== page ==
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Making the Most of your Legacy Assets without Creating Future Legacy Roadblocks

Roger Peverelli and Reggy de Feniks, Founders of The DIA Community
February 10, 2021

Insurance legacy systems are often seen as one of the biggest barriers to speeding up innovation and digitalization. And the COVID-19 pandemic has made even clearer how important it is to be able to respond quickly to changing conditions, and a less physical world.

So how can insurers make the most of their legacy systems and avoid creating new ones in the process?

We sat down with Frans Stuifbergen, Senior Business Analyst at Aegon and Gijsbert Cox, Insurance Industry Leader at Appian, to share their hands-on-experiences.

What were some of the challenges Aegon was facing, in dealing with its legacy systems?


Aegon Netherlands is evolving, working together with more external partners, to improve and increase value for our customers. We're becoming more connected and it is our responsibility as IT, to enable this connectivity, while at the same time realizing fast delivery, agility, fair costs, adherence to architecture and regulatory obligations.

Across the business we needed to reduce legacy in various contract administrations. In Pensions for example, we have migrated a mainframe for contract administration to an external pension administrator. During the migration we needed to maintain the service levels for our intermediaries, while ensuring full access to the data. This is where Appian came in: we used Appian as a broker portal, ensuring a quick and smooth migration process.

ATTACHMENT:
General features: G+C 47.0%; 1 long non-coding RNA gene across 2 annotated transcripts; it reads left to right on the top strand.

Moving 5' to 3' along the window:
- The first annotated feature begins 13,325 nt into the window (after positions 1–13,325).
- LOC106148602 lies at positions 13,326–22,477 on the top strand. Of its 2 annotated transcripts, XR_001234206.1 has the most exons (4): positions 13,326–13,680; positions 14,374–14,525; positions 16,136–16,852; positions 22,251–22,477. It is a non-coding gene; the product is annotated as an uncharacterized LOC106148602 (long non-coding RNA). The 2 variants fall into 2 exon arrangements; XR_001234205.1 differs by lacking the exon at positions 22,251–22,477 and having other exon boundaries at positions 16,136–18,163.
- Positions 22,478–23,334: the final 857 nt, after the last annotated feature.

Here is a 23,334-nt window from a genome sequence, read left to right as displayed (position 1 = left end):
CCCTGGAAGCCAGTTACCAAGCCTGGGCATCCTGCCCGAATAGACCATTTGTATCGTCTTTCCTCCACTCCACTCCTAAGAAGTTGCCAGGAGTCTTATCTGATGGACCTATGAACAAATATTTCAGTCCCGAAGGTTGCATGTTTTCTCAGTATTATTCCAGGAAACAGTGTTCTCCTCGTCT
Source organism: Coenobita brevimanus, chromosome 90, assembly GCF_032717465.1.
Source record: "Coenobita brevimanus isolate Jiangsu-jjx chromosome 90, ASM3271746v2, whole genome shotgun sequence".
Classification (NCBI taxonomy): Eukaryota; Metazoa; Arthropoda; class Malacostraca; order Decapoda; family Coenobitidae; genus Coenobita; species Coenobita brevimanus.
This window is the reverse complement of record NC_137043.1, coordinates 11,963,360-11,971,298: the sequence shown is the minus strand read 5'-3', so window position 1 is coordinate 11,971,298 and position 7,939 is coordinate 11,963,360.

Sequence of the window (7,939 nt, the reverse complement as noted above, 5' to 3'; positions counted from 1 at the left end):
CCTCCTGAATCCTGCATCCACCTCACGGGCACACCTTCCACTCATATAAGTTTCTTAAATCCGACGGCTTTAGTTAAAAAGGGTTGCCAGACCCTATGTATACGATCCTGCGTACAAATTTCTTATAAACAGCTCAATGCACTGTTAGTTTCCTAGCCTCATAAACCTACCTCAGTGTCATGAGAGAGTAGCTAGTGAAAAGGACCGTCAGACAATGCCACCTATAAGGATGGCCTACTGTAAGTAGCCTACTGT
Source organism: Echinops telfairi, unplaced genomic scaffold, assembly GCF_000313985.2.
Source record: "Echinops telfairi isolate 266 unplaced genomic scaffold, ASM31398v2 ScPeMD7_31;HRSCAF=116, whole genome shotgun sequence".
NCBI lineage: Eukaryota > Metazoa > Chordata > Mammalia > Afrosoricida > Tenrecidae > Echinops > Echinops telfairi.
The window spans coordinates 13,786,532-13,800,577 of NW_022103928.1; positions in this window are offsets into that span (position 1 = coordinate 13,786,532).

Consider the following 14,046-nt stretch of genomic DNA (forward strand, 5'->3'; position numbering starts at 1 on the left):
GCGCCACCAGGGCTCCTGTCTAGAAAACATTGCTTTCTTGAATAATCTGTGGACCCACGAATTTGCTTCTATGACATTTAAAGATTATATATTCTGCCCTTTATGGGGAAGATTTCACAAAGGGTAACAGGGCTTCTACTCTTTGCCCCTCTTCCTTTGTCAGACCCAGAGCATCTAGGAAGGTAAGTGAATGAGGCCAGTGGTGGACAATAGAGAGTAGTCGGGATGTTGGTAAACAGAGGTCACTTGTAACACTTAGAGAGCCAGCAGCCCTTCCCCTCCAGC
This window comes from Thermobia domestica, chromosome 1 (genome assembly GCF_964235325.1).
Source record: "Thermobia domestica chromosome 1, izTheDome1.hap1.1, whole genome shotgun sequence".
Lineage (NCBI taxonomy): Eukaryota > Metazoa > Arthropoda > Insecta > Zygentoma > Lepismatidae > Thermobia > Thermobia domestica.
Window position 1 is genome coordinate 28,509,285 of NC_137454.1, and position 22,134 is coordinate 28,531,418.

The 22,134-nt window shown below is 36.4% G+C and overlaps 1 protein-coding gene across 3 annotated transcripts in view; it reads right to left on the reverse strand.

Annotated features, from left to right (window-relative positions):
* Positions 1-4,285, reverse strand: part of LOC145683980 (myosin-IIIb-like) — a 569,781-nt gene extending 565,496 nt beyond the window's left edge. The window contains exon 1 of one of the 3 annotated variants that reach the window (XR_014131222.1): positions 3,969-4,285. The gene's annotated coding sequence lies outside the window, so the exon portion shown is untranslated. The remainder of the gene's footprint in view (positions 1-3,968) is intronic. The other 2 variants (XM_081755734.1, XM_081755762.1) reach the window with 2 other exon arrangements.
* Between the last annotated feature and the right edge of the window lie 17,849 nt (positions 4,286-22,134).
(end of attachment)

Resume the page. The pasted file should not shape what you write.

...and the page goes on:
We're seeing this across the insurance industry. Replacing legacy with a new system can take several years of your IT capacity. With the speed of change we're seeing there is just no time for a multi-year development process. That's why many insurers are completely re-thinking their approach: instead of replacing old with new, they're choosing to re-use and leverage their legacy systems, combining them with new technology and selecting the best-of-breed.

Keeping the business running while migrating is a challenge. How do you decide the best approach?


Working agile and with solutions that support us in this approach is central at Aegon. In 2017 we did a successful full redesign of our Term Life product with Appian, that yielded great results, so we decided to do more.

The POC we developed with Appian in Pensions to migrate to an external pension administrator not only enabled us to support all the pension contract lifecycle processes on top of two different administrations, but accelerated our way of working.